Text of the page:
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House Speaker Nancy Pelosi said the bill, which will send billions to states and localities, will go to the floor Thursday even as negotiations over a larger social spending package continue.
Congressional lawmakers are set to decide the fate this week of an infrastructure package that would funnel billions of dollars to state and local broadband, water, and surface transportation and transit projects.
House Speaker Nancy Pelosi announced the House will begin debate of the $1.2 trillion infrastructure package Tuesday and vote on the bill Thursday, hours before key transportation programs funded through the bill are set to expire.
While the infrastructure bill had bipartisan support in the Senate, the fate of the legislation in the House has been tied to a much larger social spending package. Progressive lawmakers have said they would not support the infrastructure bill until Congress acts on the $3.5 trillion budget reconciliation plan that includes new investments in education, health care, child care and environmental programs. That package has yet to be completed in the House.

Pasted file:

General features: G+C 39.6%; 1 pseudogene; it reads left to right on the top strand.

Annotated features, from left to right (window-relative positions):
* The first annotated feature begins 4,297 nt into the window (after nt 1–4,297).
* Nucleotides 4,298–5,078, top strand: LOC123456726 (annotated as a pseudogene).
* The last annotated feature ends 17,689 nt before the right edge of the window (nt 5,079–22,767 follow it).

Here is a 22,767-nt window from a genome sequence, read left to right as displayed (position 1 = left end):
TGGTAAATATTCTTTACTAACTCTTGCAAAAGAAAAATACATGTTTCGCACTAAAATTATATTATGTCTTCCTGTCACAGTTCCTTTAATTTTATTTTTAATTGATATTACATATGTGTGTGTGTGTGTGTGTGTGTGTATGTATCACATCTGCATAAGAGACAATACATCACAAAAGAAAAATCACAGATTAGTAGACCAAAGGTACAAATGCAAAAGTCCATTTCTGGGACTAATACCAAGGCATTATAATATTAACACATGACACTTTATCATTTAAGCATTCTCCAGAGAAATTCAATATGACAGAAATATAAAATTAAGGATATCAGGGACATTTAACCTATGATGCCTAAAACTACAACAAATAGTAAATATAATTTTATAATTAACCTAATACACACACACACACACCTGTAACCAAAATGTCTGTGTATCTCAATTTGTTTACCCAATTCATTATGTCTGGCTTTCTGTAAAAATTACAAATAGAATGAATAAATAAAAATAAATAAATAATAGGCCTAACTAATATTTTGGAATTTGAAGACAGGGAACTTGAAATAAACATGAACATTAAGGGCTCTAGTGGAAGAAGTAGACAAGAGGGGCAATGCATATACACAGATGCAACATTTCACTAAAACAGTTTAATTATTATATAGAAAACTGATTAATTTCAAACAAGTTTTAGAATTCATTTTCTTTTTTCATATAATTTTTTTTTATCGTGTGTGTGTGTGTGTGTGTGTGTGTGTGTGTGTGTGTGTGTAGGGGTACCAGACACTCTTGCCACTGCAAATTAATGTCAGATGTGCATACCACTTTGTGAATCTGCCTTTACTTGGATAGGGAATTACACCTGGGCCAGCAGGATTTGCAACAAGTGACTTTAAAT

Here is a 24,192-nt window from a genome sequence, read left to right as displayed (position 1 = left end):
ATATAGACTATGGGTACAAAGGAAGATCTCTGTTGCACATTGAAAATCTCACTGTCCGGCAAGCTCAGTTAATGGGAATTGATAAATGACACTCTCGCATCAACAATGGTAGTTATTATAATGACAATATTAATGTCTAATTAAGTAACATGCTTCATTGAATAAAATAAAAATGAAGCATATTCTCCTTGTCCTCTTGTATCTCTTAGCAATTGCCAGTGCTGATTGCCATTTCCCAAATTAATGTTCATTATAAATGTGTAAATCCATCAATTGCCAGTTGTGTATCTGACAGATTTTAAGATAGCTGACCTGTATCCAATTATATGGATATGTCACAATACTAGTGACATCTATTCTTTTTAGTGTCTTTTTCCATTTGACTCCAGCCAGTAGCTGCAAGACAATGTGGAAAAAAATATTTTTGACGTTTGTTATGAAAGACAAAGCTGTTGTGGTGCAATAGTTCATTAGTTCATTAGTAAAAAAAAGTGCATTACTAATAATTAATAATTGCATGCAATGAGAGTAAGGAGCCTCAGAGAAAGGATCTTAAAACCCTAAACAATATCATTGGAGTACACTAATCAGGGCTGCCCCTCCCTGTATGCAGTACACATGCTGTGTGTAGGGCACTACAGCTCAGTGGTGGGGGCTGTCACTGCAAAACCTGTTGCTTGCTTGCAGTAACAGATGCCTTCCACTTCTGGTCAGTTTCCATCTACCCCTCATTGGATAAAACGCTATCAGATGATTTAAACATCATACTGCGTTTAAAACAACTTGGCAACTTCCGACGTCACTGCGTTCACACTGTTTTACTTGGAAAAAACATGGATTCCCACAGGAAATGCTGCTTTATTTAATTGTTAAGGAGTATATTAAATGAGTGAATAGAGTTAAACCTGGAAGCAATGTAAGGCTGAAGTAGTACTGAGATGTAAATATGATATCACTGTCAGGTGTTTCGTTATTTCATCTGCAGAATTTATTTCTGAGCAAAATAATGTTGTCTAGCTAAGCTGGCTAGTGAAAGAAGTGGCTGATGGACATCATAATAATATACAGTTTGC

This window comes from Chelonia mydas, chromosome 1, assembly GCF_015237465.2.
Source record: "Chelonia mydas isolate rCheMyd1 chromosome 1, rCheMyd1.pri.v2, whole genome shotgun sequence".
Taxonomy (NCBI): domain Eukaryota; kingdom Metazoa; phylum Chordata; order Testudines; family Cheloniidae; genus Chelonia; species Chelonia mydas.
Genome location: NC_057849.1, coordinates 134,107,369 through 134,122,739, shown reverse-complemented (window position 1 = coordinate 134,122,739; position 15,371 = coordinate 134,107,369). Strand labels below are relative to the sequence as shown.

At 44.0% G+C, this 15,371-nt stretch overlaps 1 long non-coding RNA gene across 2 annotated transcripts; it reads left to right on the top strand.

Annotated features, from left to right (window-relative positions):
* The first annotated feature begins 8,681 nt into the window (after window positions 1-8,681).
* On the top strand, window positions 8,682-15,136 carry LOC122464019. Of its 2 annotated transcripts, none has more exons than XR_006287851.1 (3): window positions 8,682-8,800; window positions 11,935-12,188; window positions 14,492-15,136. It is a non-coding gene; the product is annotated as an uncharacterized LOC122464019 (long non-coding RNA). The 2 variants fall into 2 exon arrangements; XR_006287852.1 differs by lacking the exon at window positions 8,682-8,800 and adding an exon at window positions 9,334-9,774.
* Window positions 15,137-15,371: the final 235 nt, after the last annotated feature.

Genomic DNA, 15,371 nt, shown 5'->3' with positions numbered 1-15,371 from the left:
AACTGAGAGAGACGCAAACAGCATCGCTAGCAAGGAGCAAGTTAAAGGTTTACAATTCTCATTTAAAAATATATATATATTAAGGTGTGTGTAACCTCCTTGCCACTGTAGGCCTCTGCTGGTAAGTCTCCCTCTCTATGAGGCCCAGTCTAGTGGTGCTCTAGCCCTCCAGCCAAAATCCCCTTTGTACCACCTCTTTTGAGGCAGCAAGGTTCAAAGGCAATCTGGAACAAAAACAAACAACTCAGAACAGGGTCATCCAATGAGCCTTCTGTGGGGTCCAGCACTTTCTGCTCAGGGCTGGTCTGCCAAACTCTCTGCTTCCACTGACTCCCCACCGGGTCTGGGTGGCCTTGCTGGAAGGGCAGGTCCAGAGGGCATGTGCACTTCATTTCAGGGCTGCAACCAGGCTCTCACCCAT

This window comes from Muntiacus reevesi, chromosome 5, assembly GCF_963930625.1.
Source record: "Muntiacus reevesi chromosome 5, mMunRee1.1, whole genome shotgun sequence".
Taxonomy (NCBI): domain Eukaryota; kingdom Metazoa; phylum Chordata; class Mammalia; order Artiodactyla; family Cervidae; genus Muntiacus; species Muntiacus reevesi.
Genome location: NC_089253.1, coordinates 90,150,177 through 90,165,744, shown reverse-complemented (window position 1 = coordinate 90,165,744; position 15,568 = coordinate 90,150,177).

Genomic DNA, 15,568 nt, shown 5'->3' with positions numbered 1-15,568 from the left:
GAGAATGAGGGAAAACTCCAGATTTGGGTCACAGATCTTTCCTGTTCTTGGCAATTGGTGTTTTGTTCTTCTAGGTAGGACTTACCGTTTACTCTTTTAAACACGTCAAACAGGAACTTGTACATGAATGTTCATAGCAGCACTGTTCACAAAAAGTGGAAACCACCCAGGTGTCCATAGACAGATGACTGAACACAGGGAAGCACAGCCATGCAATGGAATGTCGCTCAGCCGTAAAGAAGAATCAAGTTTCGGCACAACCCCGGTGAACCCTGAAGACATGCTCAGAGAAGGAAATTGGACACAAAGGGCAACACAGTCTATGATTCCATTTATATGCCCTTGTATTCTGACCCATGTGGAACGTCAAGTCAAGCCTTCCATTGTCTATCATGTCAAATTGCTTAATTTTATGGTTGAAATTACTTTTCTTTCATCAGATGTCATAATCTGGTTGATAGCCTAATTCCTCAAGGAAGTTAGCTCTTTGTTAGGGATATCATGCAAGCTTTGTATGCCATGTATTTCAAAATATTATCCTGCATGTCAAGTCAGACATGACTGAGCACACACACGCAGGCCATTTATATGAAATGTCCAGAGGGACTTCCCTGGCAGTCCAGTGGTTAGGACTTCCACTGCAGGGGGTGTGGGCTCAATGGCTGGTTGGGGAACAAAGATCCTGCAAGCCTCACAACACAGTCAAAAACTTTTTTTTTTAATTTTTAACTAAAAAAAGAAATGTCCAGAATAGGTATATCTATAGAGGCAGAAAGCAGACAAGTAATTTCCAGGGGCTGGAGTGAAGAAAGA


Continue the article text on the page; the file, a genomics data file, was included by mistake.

"Let me just say we're going to pass the bill this week," Pelosi said of the infrastructure bill during an appearance on ABC’s "This Week” on Sunday. "I'm never bringing a bill to the floor that doesn't have the votes."
But Rep. Pramila Jayapal, the leader of the Congressional Progressive Caucus, said there are enough Democrats holding out for the larger proposal that the infrastructure bill doesn’t have the support needed.
"The votes aren't there," Jayapal said during an appearance on CNN Sunday morning. “I think the urgency is important. In some ways the fact that this is there has finally provided the urgency for senators to engage in reconciliation.”
The Washington Democrat called for the budget reconciliation bill to be completed before the infrastructure bill is voted on.
"We are excited to vote for both, and we will vote for both," Jayapal said. "But we need to actually get the reconciliation bill done."
Democratic leaders have sought to move negotiations forward on the budget bill, last week announcing that they had reached an agreement with the Biden administration on “a framework” of options to pay for the $3.5 trillion social spending package.
Andrea Noble is a staff correspondent with Route Fifty.